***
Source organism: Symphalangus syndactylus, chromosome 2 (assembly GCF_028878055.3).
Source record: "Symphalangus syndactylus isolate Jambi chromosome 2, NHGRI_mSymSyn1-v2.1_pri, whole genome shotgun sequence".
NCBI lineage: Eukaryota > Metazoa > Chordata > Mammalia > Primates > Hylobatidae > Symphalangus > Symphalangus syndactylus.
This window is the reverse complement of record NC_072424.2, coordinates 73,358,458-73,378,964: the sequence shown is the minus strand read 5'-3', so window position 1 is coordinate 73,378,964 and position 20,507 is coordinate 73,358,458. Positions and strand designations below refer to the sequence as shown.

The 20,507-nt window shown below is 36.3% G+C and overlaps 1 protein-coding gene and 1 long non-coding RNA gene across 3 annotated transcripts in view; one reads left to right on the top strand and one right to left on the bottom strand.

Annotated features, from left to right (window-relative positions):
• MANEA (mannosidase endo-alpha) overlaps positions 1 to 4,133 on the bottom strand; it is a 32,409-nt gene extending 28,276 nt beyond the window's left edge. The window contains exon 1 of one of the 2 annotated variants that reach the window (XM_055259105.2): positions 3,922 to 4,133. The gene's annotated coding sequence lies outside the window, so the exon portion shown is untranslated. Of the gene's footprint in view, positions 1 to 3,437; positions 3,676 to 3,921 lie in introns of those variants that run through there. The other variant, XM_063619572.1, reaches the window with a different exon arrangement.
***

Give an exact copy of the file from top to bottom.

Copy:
Source organism: Symphalangus syndactylus, chromosome 2 (assembly GCF_028878055.3).
Source record: "Symphalangus syndactylus isolate Jambi chromosome 2, NHGRI_mSymSyn1-v2.1_pri, whole genome shotgun sequence".
NCBI lineage: Eukaryota > Metazoa > Chordata > Mammalia > Primates > Hylobatidae > Symphalangus > Symphalangus syndactylus.
This window is the reverse complement of record NC_072424.2, coordinates 73,358,458-73,378,964: the sequence shown is the minus strand read 5'-3', so window position 1 is coordinate 73,378,964 and position 20,507 is coordinate 73,358,458. Positions and strand designations below refer to the sequence as shown.

The 20,507-nt window shown below is 36.3% G+C and overlaps 1 protein-coding gene and 1 long non-coding RNA gene across 3 annotated transcripts in view; one reads left to right on the top strand and one right to left on the bottom strand.

Annotated features, from left to right (window-relative positions):
• MANEA (mannosidase endo-alpha) overlaps positions 1 to 4,133 on the bottom strand; it is a 32,409-nt gene extending 28,276 nt beyond the window's left edge. The window contains exon 1 of one of the 2 annotated variants that reach the window (XM_055259105.2): positions 3,922 to 4,133. The gene's annotated coding sequence lies outside the window, so the exon portion shown is untranslated. Of the gene's footprint in view, positions 1 to 3,437; positions 3,676 to 3,921 lie in introns of those variants that run through there. The other variant, XM_063619572.1, reaches the window with a different exon arrangement.